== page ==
of all FP methods. However, use of long-acting and permanent methods of contraception (LA/PMs) in Burkina Faso remains
low, at 13% of the overall method mix. [adapted from source]

Pregnancy Tests Increase Contraceptive Clients among Health Workers: Evidence from a Randomized Controlled Trial in Madagascar

One challenge that community health workers face when they provide hormonal contraceptives to new clients is ruling out pregnancy. A randomized controlled trial in Madagascar found that offering the health workers pregnancy tests to distribute for free increases their number of new contraceptive clients. [from introduction]

Factors Influencing Job Satisfaction and Its Relationship on Career Development Among Nursing Staff within a Public Hospital in South Africa

South Africa has a dual health system, namely, the public health sector that includes government health institutions, serving mostly the lower income population and the private health sector that serves those who can afford care from their own income. The public sector is responsible for 82 percent of the population and only accounts for 40 percent of the government health expenditure. The purpose of this study was to evaluate job satisfaction levels among nursing staff within a public hospital in Southern Gauteng. [adapted from abstract]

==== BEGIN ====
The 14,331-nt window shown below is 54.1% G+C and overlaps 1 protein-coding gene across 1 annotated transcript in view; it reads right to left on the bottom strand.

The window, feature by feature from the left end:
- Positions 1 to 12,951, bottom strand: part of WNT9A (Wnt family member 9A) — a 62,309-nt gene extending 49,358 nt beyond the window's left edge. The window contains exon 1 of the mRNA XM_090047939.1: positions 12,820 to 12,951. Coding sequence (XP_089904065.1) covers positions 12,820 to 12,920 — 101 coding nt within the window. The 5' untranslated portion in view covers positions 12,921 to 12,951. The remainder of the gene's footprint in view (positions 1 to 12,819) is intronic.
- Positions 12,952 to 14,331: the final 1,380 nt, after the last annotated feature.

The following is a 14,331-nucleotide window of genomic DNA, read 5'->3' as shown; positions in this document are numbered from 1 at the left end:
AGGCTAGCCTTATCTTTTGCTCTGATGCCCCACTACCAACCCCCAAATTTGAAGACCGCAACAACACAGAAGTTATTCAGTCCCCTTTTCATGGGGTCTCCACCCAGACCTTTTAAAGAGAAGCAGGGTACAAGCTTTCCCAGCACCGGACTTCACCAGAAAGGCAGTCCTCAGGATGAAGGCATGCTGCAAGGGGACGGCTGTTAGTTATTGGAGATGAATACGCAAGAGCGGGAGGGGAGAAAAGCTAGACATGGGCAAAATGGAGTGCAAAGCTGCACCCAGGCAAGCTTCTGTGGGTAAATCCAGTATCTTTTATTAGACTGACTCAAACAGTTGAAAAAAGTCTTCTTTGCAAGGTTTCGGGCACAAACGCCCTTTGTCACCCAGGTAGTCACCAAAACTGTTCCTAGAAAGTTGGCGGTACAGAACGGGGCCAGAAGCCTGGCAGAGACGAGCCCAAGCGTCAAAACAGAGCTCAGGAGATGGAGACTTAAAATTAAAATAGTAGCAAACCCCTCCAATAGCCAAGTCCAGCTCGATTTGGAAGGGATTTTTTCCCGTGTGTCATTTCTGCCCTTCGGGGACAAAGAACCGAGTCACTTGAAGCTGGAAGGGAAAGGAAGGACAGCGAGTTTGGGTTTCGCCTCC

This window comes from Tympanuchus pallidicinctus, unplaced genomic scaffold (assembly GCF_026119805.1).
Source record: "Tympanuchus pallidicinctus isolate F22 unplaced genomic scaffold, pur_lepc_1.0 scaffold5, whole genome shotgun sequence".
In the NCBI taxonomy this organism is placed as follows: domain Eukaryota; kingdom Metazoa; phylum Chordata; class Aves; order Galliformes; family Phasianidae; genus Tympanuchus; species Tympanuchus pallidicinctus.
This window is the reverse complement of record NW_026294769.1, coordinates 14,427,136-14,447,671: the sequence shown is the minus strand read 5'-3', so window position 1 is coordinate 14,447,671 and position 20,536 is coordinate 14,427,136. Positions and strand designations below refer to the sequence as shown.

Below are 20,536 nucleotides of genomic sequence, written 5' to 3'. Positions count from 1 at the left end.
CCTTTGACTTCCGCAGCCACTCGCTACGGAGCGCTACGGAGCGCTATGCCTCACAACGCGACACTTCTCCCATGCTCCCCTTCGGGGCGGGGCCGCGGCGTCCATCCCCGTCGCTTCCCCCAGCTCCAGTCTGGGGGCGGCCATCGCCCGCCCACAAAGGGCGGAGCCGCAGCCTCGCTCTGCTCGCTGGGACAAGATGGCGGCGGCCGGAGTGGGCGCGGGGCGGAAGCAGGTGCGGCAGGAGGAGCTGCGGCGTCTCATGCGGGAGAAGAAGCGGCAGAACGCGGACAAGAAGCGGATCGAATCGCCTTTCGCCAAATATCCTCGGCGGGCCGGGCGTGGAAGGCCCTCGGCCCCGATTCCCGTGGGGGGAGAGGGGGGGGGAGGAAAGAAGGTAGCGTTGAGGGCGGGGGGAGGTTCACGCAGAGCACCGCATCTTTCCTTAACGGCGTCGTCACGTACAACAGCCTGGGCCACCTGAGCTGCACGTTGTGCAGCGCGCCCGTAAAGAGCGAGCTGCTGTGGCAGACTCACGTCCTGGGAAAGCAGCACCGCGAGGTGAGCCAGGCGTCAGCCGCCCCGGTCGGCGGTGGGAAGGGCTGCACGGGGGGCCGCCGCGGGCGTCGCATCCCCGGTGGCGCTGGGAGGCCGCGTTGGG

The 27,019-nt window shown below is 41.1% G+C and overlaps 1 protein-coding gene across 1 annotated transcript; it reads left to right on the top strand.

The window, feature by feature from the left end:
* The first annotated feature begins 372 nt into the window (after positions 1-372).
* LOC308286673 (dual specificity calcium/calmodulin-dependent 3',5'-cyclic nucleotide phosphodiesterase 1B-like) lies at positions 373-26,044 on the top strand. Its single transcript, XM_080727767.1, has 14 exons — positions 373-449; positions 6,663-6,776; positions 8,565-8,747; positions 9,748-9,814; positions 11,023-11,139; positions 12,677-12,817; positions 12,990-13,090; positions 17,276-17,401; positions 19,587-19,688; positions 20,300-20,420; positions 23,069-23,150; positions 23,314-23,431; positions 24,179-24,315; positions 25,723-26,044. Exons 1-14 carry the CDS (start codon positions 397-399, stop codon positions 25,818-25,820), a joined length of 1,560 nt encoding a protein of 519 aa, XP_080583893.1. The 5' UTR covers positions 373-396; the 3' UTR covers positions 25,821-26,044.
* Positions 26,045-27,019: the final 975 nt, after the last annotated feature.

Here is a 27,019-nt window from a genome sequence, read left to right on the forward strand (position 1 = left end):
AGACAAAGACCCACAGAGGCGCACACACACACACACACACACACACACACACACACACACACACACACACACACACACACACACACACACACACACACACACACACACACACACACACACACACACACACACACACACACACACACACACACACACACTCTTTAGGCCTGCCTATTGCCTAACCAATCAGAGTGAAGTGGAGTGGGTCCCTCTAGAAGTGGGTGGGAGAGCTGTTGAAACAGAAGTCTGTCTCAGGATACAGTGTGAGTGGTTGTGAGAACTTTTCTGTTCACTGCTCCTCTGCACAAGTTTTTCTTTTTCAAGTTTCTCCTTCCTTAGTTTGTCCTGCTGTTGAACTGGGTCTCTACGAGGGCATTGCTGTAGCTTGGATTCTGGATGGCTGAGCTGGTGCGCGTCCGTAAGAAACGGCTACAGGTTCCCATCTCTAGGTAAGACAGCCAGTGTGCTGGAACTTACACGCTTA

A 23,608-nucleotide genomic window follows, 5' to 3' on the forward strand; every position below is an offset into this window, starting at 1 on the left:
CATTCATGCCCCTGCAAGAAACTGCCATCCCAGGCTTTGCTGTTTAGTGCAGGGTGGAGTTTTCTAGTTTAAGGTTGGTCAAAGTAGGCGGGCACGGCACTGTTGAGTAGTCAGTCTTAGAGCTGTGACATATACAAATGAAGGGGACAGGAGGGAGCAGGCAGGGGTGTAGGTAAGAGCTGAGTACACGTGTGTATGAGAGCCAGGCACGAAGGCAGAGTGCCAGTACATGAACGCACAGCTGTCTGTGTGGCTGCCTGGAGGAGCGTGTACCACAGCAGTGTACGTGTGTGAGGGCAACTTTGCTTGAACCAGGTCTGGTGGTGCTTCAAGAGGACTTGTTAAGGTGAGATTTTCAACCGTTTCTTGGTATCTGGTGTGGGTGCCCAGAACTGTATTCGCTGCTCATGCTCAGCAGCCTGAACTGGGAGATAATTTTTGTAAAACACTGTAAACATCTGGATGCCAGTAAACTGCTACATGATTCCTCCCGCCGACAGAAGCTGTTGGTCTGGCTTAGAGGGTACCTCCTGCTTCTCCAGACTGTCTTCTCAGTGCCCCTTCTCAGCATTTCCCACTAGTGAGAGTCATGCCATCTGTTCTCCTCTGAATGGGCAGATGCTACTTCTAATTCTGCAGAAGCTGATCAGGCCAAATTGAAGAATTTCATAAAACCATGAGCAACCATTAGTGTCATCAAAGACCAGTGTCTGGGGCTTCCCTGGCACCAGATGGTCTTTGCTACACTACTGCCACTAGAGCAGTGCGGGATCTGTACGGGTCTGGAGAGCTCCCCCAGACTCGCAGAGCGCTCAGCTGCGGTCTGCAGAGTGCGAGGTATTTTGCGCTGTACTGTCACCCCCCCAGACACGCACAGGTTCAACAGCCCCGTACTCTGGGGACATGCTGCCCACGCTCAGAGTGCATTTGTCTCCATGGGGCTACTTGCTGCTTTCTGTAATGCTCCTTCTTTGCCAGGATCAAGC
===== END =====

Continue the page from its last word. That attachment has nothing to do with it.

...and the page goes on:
The Effects of Health Worker Motivation and Job Satisfaction on Turnover Intention in Ghana: A Cross-Sectional Study

The study explored the effects of motivation and job satisfaction on turnover intention and how motivation and satisfaction can be improved by district health managers in order to increase retention of health workers. [from abstract]

Evaluating the Coverage and Cost of Community Health Worker Programs in Nampula Province in Mozambique

In 2012, Pathfinder conducted a study to explore whether CHWs who are intended to promote family planning as part of an integrated package of services do communicate with beneficiaries about family planning, and what actions women take based on these messages. The study also explored whether CHWs are reaching the poor, marginalized and vulnerable, and examined the costs of implementing the CHW component of the SCIP project. [from executive summary]